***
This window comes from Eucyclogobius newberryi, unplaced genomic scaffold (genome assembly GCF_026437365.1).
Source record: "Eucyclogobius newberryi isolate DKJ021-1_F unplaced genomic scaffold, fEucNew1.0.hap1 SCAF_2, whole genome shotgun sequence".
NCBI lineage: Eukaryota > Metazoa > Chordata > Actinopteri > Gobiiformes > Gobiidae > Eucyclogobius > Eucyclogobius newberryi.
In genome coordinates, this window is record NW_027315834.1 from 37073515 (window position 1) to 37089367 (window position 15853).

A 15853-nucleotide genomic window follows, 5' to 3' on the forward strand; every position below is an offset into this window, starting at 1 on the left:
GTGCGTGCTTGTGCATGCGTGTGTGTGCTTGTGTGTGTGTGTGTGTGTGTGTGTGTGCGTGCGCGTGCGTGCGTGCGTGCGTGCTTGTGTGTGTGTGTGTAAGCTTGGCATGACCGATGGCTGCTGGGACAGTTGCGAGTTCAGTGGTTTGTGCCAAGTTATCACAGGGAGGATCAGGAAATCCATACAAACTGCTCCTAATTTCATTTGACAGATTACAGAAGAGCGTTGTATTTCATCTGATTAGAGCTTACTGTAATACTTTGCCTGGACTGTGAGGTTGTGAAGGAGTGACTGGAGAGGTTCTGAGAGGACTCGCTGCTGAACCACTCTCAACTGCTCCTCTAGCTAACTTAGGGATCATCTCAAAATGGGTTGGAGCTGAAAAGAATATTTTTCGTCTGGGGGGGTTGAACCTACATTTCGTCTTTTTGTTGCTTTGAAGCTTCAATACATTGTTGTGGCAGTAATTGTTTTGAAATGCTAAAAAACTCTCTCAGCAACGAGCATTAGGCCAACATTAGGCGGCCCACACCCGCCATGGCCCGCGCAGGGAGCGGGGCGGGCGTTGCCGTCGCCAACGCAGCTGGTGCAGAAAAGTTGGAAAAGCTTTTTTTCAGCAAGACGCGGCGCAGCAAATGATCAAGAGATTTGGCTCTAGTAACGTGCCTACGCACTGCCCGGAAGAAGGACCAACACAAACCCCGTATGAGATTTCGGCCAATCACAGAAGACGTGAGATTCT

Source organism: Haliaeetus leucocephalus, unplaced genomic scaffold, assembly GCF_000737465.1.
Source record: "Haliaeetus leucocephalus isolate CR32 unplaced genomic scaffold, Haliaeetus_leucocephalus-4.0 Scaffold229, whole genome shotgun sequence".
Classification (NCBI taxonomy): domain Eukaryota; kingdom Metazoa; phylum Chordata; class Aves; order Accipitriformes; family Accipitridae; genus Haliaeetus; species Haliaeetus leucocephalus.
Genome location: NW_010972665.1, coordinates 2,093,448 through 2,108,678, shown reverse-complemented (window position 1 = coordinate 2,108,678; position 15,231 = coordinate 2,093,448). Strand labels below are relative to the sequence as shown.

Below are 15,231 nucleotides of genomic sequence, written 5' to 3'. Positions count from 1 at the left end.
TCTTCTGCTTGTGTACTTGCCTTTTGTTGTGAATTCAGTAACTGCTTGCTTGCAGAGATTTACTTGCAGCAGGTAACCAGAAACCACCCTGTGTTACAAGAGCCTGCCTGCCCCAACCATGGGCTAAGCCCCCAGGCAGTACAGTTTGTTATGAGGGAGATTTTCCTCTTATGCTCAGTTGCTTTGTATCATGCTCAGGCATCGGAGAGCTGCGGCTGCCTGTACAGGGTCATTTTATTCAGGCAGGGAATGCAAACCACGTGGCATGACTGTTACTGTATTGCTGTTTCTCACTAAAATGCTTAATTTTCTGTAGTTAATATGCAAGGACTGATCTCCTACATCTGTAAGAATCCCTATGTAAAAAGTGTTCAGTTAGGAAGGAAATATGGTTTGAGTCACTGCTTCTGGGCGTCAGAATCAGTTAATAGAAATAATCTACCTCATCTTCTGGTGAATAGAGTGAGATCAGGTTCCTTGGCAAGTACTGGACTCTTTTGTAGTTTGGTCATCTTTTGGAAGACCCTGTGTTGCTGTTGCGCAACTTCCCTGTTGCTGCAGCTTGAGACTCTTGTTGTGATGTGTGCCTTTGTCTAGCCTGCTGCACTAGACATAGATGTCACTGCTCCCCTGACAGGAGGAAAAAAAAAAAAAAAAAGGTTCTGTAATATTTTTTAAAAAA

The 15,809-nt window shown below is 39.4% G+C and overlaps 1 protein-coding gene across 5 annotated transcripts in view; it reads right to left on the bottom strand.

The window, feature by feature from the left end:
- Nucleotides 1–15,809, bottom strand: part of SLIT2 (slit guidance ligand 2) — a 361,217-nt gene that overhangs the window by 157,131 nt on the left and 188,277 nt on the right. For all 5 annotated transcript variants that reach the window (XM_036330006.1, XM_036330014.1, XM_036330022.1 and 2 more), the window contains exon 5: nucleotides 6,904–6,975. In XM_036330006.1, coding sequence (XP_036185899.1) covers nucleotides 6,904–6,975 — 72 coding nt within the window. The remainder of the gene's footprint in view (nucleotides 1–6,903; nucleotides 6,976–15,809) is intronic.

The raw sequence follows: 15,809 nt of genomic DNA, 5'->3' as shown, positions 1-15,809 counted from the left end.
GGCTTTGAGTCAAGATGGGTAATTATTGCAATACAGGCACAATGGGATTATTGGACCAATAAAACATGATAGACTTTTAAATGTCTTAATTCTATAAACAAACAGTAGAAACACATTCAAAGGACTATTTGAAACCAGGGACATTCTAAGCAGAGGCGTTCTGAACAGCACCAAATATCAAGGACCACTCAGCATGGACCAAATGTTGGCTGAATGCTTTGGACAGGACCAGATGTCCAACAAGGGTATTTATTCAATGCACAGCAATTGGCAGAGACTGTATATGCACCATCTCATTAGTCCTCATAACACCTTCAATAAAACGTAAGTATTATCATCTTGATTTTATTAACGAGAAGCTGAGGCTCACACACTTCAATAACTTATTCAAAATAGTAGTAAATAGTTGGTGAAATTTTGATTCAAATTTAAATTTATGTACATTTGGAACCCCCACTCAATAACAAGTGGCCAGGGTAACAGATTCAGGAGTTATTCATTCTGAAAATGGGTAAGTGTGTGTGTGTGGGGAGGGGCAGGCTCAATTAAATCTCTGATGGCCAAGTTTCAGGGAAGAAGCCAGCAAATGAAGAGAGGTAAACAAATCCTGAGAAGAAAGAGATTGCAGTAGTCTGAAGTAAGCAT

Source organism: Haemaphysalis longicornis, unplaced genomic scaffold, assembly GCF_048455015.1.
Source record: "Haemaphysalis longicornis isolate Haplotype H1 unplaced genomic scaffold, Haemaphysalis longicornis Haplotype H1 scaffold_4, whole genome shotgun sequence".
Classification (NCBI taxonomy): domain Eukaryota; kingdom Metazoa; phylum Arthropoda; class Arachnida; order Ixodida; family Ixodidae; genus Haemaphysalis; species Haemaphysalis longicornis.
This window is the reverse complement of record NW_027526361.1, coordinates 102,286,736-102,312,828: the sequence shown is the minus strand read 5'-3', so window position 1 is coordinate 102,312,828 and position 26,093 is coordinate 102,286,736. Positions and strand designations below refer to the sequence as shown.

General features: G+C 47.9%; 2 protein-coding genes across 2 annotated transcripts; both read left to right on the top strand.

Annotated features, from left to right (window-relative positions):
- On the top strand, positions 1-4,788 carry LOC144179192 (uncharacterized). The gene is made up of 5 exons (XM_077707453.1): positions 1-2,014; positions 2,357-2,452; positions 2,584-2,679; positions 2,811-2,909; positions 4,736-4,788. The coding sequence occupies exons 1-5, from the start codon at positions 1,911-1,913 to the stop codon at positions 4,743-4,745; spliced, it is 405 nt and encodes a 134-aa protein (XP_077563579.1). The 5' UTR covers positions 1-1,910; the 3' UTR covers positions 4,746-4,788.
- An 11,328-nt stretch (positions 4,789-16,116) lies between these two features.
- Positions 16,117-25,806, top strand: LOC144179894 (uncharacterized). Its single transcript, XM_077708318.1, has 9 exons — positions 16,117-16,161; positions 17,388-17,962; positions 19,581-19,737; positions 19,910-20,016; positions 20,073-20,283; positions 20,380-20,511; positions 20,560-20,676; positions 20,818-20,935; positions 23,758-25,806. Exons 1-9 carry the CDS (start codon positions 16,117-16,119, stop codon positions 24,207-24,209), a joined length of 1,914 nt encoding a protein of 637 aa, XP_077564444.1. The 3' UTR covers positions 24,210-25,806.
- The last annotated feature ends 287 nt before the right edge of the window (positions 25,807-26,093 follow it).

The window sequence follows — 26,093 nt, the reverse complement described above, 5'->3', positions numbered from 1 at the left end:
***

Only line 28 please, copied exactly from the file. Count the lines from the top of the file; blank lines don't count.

The window sequence follows — 26,093 nt, the reverse complement described above, 5'->3', positions numbered from 1 at the left end: